What is the soil food web?
Now that you understand what a food web is, let’s apply it to your garden. Take a moment to observe your garden. You might see an earthworm come up and grab a leaf. You might see aphids being eaten by yellow jackets. You might even see a robin grab the worm. Whatever action you see, you are witnessing some part of a larger food web. Let’s go even further – look at your soil. Soil is teaming with life! The soil in your planter is one ecosystem while the soil in your raised vegetable bed is another ecosystem. You may not see much at first glance but if you look hard enough, and your soil is healthy enough, you will see organisms. Grab a hand lens and you will see even more. Pick up a microscope see a whole community of living things. Much of the incredible diversity of life in your soil is tiny to microscopic and they include:
Other organisms you can visibly see:
- Small invertebrates
All of these organisms eat, grow, excrete, and relate to one another. In concert, the complex interconnections between these organisms help clean the water, the soil, the air, feed the plants and moderate water flow. They ensure excellent soil health and make gardening easier. Can you imagine a soil without such connections? The result would be dirt – useless material devoid of life. What can grow in that other than sturdy weeds? Soil organisms decompose organic materials in the soil including plant residues, manures, pesticides, and dead critters preventing them from building up and contaminating water sources. These organisms also sequester nitrogen, carbon, and other critical nutrients. Some organisms can also fix nitrogen from the atmosphere making the nitrogen available to plants for uptake. Many organisms enhance the soil structure, increase soil porosity, and water filtration and reduce runoff. Soil organisms help provide plants with a robust immune system and they prey on plant pests. Of course, many soil organisms – especially the ones we can see like earthworms, are food for above ground critters.
The soil food web is an integral part of landscape processes. Soil organisms decompose organic compounds, including manure, plant residue, and pesticides, preventing them from entering water and becoming pollutants. They sequester nitrogen and other nutrients that might otherwise enter groundwater, and they fix nitrogen from the atmosphere, making it available to plants. Many organisms enhance soil aggregation and porosity, thus increasing infiltration and reducing runoff. Soil organisms prey on crop pests and are food for above-ground animals.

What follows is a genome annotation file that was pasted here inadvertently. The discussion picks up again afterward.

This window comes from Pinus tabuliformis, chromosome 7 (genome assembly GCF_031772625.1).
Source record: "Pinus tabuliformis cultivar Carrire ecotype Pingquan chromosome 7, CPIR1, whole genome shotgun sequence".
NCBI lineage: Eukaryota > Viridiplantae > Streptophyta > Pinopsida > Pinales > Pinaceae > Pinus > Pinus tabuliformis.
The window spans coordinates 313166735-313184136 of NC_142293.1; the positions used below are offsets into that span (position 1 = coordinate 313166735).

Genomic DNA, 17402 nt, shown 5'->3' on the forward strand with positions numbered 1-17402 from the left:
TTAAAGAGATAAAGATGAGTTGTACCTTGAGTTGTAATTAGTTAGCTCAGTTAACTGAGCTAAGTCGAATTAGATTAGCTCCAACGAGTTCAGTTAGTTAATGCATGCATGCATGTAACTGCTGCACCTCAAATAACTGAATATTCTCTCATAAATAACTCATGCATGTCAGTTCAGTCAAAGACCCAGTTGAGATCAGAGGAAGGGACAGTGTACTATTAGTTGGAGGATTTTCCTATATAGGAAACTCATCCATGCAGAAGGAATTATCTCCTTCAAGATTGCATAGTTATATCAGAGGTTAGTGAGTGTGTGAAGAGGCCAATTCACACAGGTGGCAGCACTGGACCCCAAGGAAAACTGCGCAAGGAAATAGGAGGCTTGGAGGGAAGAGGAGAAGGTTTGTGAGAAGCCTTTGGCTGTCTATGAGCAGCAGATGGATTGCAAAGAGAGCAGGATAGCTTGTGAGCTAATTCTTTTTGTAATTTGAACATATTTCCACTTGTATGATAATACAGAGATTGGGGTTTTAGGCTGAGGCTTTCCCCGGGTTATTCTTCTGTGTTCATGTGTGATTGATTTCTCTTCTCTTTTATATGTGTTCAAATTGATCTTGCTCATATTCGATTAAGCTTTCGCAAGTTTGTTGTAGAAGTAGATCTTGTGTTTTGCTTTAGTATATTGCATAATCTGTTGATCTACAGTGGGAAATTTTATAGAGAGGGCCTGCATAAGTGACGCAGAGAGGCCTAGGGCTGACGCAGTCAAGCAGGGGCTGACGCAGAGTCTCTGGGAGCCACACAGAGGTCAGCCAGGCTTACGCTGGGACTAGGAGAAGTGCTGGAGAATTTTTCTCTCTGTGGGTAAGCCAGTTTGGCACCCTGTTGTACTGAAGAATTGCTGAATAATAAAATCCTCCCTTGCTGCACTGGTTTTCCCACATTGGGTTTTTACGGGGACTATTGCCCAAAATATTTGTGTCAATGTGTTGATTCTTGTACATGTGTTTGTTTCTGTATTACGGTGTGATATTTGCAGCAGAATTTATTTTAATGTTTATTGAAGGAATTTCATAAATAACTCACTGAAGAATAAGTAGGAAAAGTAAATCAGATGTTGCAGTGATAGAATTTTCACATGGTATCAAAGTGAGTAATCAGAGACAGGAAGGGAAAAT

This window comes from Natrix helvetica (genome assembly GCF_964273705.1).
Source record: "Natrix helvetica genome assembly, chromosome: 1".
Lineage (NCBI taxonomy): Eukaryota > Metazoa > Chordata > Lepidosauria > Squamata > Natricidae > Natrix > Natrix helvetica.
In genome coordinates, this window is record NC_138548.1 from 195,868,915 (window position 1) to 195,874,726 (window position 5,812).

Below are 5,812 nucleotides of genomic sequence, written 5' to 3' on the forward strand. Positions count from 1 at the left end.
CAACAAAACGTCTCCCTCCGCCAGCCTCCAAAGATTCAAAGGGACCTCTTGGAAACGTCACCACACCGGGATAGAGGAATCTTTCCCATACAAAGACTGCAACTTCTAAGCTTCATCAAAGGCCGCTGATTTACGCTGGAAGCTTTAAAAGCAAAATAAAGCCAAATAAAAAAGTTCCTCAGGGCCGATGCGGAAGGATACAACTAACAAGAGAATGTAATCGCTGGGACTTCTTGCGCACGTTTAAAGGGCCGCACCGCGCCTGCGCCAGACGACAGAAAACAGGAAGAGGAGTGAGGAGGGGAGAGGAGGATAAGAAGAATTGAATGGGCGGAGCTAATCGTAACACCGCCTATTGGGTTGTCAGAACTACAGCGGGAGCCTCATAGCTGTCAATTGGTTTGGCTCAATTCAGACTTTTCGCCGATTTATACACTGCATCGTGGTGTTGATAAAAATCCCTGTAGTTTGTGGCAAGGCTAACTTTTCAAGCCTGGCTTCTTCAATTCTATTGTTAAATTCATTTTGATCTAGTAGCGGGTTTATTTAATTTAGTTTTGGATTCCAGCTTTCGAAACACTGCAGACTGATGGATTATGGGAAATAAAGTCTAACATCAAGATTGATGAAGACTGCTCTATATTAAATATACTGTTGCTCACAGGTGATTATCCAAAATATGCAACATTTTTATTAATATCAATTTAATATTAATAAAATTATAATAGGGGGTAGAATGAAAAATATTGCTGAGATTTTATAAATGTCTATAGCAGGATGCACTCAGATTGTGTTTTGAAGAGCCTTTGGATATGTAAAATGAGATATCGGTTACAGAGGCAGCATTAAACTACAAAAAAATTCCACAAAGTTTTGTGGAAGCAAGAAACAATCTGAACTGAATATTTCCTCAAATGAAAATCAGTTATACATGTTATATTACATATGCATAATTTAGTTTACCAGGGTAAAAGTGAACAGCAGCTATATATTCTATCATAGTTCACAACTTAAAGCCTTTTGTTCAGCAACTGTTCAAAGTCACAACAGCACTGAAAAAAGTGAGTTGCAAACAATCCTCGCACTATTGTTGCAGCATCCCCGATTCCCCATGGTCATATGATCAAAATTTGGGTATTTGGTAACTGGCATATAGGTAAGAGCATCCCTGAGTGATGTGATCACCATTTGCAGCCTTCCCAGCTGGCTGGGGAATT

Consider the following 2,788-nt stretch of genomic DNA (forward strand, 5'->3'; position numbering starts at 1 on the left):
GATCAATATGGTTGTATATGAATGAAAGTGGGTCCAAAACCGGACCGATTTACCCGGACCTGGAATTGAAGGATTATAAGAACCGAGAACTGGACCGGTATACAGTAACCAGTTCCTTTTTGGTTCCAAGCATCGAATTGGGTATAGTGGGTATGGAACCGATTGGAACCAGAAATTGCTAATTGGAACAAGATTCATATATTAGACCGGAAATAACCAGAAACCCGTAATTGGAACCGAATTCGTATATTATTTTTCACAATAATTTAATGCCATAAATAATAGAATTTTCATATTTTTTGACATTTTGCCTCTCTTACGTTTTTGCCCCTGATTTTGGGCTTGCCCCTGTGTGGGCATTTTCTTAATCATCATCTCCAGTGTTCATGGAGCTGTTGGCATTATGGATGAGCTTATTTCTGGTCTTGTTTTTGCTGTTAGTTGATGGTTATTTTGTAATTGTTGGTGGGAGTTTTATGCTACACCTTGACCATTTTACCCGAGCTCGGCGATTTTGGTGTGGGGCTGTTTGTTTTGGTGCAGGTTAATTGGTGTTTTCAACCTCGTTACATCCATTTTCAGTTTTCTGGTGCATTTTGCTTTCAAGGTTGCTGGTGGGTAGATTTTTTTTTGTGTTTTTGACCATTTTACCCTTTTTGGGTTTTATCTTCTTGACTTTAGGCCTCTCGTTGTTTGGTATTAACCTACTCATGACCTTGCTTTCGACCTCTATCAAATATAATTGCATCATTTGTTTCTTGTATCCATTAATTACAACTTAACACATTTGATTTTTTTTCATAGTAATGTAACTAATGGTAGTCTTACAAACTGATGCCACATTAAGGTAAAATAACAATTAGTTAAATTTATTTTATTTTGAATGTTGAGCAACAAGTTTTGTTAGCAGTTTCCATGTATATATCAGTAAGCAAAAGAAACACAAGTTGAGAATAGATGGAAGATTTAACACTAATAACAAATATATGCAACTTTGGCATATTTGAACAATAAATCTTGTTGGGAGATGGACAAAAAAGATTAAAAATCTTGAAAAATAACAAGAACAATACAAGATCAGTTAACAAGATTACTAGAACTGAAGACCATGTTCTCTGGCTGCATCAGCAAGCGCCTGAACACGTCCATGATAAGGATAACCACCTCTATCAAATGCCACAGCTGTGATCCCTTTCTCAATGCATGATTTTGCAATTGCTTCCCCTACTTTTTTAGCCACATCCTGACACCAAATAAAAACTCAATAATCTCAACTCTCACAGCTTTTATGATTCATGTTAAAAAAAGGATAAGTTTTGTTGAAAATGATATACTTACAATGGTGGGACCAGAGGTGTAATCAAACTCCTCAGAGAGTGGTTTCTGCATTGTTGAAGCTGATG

Soil organisms live happily within pore spaces and between soil particles. They also live in the rhizosphere, the area around plant roots, in leaf litter, garden debris, on the surface of soil chunks and above ground and, on plants. In these places they eat other organisms, grow, and convert nutrients from one form to another making many of them available for plants and other soil organisms. Each organism excretes by-products which in turn are utilized by other organisms. So, the mantra is to recycle and reuse materials or transfer energy constantly! Of course, the level of activity of microbes and other critters depends on seasonal patterns as well as on daily patterns. For example, in temperate climates like in the Okanagan, the greatest activity happens in late spring when temperature and moisture conditions are optimal for growth. Some organisms are most active in the winter while others are busy during dry or flood periods. That said, even during periods of high activity, only a fraction of soil organisms is focused on eating, breathing, and altering their environment. The others barely active or may even be dormant so conditions and levels of activity are always changing.
Decomposers must have access to organic matter, or the circle of life cannot occur. Therefore, most gardens do well with added compost which contains a multitude of nutrients. Plant roots also excrete materials used by the soil food web. Plant root hairs produce exudates, sugars, proteins and sloughed off root cells. Fungi and bacteria trade nutrients for plant produced foods. It operates like a barter system.